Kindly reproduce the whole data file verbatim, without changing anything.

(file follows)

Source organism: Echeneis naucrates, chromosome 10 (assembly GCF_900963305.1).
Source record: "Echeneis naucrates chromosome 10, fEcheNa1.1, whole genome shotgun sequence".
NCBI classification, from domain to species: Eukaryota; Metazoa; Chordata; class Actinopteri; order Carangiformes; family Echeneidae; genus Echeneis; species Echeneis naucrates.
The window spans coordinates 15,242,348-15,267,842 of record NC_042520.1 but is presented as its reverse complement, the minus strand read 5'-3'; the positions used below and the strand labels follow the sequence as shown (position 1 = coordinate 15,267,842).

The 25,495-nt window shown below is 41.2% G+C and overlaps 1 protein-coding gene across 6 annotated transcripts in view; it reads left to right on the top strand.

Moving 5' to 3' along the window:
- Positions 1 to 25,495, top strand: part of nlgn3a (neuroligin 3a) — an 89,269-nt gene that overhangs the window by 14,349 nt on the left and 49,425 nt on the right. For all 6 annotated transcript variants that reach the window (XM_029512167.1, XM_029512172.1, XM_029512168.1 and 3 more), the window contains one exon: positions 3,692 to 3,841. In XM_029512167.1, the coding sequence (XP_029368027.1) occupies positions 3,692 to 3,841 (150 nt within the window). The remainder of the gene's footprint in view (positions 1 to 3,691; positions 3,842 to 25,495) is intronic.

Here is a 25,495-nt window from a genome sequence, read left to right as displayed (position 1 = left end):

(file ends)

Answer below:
Source organism: Echeneis naucrates, chromosome 10 (assembly GCF_900963305.1).
Source record: "Echeneis naucrates chromosome 10, fEcheNa1.1, whole genome shotgun sequence".
NCBI classification, from domain to species: Eukaryota; Metazoa; Chordata; class Actinopteri; order Carangiformes; family Echeneidae; genus Echeneis; species Echeneis naucrates.
The window spans coordinates 15,242,348-15,267,842 of record NC_042520.1 but is presented as its reverse complement, the minus strand read 5'-3'; the positions used below and the strand labels follow the sequence as shown (position 1 = coordinate 15,267,842).

The 25,495-nt window shown below is 41.2% G+C and overlaps 1 protein-coding gene across 6 annotated transcripts in view; it reads left to right on the top strand.

Moving 5' to 3' along the window:
- Positions 1 to 25,495, top strand: part of nlgn3a (neuroligin 3a) — an 89,269-nt gene that overhangs the window by 14,349 nt on the left and 49,425 nt on the right. For all 6 annotated transcript variants that reach the window (XM_029512167.1, XM_029512172.1, XM_029512168.1 and 3 more), the window contains one exon: positions 3,692 to 3,841. In XM_029512167.1, the coding sequence (XP_029368027.1) occupies positions 3,692 to 3,841 (150 nt within the window). The remainder of the gene's footprint in view (positions 1 to 3,691; positions 3,842 to 25,495) is intronic.

Here is a 25,495-nt window from a genome sequence, read left to right as displayed (position 1 = left end):